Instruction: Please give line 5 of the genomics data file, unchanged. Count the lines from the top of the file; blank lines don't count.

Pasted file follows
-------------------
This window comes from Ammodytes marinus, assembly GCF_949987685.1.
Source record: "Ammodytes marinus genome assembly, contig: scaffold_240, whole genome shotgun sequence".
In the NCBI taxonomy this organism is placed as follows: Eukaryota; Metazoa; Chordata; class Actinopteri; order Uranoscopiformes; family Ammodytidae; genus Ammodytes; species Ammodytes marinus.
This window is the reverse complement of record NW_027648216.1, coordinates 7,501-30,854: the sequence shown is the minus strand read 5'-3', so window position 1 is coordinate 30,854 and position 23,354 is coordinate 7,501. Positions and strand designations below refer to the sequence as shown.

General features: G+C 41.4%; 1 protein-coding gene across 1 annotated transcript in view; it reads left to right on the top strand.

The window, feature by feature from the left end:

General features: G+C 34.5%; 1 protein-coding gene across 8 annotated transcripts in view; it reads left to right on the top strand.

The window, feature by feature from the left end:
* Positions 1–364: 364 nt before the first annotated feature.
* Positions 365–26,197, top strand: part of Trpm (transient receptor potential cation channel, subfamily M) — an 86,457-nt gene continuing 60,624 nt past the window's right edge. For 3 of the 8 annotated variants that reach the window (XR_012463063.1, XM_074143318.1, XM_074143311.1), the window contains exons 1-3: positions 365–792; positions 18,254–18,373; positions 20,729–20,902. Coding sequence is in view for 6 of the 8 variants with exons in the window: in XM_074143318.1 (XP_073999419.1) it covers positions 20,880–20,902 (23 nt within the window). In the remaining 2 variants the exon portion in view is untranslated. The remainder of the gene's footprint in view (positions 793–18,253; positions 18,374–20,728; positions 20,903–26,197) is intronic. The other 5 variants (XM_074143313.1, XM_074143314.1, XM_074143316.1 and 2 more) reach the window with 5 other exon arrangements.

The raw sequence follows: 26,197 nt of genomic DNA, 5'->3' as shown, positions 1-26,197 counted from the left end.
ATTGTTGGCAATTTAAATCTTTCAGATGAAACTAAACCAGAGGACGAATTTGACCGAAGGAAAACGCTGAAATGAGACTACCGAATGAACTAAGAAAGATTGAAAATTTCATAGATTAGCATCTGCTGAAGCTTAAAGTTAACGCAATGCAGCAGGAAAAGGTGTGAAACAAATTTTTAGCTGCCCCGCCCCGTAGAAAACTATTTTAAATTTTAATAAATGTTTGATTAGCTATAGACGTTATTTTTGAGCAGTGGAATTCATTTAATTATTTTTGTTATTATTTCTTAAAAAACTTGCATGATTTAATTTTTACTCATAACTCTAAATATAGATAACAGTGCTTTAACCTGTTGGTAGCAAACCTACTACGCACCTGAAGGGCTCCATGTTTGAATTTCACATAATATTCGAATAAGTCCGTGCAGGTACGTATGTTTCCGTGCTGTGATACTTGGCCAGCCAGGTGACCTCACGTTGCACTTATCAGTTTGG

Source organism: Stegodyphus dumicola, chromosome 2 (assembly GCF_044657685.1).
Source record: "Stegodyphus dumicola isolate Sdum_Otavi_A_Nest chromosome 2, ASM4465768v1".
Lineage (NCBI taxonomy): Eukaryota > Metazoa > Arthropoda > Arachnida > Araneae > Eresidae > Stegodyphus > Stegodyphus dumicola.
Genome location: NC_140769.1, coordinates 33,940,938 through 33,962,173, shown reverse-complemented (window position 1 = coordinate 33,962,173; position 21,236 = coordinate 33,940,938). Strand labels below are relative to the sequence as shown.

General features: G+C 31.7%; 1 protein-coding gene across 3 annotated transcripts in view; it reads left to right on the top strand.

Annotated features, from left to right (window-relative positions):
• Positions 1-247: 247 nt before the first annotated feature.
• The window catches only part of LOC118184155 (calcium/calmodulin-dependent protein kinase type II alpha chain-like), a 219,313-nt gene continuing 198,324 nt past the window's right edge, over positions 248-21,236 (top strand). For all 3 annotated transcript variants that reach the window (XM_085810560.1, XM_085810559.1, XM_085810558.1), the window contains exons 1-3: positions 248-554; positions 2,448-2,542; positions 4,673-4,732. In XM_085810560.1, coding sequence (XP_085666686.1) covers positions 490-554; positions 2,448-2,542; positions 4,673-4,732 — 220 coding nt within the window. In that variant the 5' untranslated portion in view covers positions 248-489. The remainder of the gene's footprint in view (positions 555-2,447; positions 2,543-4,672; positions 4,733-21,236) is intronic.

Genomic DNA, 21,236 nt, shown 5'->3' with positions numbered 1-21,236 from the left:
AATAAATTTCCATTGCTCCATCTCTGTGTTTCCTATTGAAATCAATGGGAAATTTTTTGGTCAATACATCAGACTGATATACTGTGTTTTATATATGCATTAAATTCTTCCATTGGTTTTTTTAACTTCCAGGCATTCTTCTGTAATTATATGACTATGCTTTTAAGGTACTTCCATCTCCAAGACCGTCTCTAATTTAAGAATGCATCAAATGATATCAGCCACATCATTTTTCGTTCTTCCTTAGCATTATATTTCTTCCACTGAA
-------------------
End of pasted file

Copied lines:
General features: G+C 41.4%; 1 protein-coding gene across 1 annotated transcript in view; it reads left to right on the top strand.